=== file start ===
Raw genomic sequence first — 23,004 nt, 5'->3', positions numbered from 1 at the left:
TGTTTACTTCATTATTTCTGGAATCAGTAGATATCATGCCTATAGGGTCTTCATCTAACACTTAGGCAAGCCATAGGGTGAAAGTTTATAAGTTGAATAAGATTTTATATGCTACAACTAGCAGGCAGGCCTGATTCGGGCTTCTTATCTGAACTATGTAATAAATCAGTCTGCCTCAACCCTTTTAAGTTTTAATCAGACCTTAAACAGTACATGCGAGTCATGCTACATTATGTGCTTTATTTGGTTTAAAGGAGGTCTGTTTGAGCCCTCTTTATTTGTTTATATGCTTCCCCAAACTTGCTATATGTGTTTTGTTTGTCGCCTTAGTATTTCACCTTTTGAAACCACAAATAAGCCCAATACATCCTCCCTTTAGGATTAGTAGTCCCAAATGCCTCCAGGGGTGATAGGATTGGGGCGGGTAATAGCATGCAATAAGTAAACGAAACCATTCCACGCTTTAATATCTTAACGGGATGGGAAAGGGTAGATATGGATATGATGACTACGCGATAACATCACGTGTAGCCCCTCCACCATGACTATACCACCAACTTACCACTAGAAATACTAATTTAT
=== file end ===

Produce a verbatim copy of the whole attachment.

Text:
Raw genomic sequence first — 23,004 nt, 5'->3', positions numbered from 1 at the left:
TGTTTACTTCATTATTTCTGGAATCAGTAGATATCATGCCTATAGGGTCTTCATCTAACACTTAGGCAAGCCATAGGGTGAAAGTTTATAAGTTGAATAAGATTTTATATGCTACAACTAGCAGGCAGGCCTGATTCGGGCTTCTTATCTGAACTATGTAATAAATCAGTCTGCCTCAACCCTTTTAAGTTTTAATCAGACCTTAAACAGTACATGCGAGTCATGCTACATTATGTGCTTTATTTGGTTTAAAGGAGGTCTGTTTGAGCCCTCTTTATTTGTTTATATGCTTCCCCAAACTTGCTATATGTGTTTTGTTTGTCGCCTTAGTATTTCACCTTTTGAAACCACAAATAAGCCCAATACATCCTCCCTTTAGGATTAGTAGTCCCAAATGCCTCCAGGGGTGATAGGATTGGGGCGGGTAATAGCATGCAATAAGTAAACGAAACCATTCCACGCTTTAATATCTTAACGGGATGGGAAAGGGTAGATATGGATATGATGACTACGCGATAACATCACGTGTAGCCCCTCCACCATGACTATACCACCAACTTACCACTAGAAATACTAATTTAT